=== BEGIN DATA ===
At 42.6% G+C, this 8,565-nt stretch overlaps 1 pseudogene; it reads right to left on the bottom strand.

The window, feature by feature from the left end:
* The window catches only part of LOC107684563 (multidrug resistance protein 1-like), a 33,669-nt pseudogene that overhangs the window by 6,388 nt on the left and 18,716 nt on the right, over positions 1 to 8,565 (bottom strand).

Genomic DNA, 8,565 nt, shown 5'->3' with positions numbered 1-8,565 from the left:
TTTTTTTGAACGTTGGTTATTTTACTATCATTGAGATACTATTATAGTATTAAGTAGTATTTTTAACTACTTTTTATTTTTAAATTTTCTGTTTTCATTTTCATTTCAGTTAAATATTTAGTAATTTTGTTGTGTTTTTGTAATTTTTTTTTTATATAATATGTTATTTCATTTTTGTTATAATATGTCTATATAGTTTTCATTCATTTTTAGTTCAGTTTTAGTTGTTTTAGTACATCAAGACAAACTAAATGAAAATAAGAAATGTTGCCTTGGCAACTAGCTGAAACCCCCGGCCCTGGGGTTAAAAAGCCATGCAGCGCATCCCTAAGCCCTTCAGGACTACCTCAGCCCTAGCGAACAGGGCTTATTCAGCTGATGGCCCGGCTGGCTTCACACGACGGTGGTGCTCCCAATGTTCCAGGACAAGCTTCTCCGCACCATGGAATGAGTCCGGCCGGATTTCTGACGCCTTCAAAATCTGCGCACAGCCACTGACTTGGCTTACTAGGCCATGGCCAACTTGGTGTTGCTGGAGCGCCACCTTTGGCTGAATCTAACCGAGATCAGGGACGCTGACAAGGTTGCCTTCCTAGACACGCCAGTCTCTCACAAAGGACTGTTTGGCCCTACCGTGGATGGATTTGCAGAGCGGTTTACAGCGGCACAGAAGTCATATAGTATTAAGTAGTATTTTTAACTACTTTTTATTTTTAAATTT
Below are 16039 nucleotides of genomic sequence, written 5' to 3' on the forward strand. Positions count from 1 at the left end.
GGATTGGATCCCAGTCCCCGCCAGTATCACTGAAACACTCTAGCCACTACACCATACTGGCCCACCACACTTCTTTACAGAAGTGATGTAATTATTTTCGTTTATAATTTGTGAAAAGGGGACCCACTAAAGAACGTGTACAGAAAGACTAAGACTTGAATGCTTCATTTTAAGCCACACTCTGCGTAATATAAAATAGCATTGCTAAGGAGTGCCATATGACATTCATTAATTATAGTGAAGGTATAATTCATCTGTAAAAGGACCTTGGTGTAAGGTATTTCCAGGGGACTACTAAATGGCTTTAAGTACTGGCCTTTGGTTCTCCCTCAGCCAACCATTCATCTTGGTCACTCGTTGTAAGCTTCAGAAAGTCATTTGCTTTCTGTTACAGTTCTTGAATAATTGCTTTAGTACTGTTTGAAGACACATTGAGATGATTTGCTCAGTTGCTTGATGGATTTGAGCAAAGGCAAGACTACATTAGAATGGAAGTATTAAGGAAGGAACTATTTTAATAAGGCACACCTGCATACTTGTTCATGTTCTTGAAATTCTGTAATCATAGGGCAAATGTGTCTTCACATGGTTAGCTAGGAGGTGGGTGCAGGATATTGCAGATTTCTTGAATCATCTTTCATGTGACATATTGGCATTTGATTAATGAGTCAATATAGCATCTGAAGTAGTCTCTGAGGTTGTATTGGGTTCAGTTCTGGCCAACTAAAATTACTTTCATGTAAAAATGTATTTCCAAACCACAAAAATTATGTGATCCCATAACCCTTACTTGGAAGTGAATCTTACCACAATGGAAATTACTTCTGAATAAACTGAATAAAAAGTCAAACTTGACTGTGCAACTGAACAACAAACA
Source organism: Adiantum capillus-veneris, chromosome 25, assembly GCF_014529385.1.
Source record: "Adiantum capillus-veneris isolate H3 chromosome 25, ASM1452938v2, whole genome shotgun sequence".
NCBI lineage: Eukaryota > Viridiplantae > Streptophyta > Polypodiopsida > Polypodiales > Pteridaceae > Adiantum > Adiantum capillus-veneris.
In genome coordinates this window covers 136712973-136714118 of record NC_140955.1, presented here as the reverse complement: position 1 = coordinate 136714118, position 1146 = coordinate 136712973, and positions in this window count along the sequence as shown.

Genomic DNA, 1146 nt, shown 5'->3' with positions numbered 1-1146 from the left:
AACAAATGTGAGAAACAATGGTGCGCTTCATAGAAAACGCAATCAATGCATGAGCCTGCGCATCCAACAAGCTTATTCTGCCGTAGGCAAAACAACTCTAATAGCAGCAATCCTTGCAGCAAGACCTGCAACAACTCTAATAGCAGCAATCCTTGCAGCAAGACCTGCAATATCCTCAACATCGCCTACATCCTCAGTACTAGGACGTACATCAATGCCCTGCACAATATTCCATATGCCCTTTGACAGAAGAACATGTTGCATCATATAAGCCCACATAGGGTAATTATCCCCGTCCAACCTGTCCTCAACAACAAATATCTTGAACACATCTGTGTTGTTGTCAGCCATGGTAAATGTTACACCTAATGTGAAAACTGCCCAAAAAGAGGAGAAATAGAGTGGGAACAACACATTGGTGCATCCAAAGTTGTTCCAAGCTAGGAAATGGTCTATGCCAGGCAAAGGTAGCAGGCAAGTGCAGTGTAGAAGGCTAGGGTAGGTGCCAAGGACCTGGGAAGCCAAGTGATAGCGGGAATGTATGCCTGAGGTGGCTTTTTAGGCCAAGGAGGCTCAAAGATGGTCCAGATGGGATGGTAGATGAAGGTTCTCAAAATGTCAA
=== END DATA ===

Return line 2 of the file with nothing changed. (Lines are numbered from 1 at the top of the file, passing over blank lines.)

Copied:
The window, feature by feature from the left end: